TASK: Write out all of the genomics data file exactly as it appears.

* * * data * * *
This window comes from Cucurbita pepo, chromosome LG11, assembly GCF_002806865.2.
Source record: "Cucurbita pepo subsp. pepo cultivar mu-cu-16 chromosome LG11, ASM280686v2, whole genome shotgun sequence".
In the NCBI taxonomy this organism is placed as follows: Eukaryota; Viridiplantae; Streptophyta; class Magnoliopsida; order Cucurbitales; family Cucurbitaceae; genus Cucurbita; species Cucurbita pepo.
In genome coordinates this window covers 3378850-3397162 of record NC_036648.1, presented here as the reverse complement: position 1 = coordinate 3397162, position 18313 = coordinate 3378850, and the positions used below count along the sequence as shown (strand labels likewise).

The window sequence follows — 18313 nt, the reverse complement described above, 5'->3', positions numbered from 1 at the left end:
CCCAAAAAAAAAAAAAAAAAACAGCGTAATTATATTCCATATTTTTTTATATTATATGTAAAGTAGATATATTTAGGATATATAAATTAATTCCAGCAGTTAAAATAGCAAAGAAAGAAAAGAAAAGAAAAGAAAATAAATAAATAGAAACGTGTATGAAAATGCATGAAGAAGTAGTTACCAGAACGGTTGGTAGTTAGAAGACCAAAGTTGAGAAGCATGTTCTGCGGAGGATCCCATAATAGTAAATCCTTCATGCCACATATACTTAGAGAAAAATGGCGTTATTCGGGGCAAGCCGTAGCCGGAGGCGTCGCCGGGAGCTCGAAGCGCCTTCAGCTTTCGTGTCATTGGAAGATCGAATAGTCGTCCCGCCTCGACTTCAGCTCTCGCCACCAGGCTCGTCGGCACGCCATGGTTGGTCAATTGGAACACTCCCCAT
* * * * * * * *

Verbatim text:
This window comes from Cucurbita pepo, chromosome LG11, assembly GCF_002806865.2.
Source record: "Cucurbita pepo subsp. pepo cultivar mu-cu-16 chromosome LG11, ASM280686v2, whole genome shotgun sequence".
In the NCBI taxonomy this organism is placed as follows: Eukaryota; Viridiplantae; Streptophyta; class Magnoliopsida; order Cucurbitales; family Cucurbitaceae; genus Cucurbita; species Cucurbita pepo.
In genome coordinates this window covers 3378850-3397162 of record NC_036648.1, presented here as the reverse complement: position 1 = coordinate 3397162, position 18313 = coordinate 3378850, and the positions used below count along the sequence as shown (strand labels likewise).

The window sequence follows — 18313 nt, the reverse complement described above, 5'->3', positions numbered from 1 at the left end:
CCCAAAAAAAAAAAAAAAAAACAGCGTAATTATATTCCATATTTTTTTATATTATATGTAAAGTAGATATATTTAGGATATATAAATTAATTCCAGCAGTTAAAATAGCAAAGAAAGAAAAGAAAAGAAAAGAAAATAAATAAATAGAAACGTGTATGAAAATGCATGAAGAAGTAGTTACCAGAACGGTTGGTAGTTAGAAGACCAAAGTTGAGAAGCATGTTCTGCGGAGGATCCCATAATAGTAAATCCTTCATGCCACATATACTTAGAGAAAAATGGCGTTATTCGGGGCAAGCCGTAGCCGGAGGCGTCGCCGGGAGCTCGAAGCGCCTTCAGCTTTCGTGTCATTGGAAGATCGAATAGTCGTCCCGCCTCGACTTCAGCTCTCGCCACCAGGCTCGTCGGCACGCCATGGTTGGTCAATTGGAACACTCCCCAT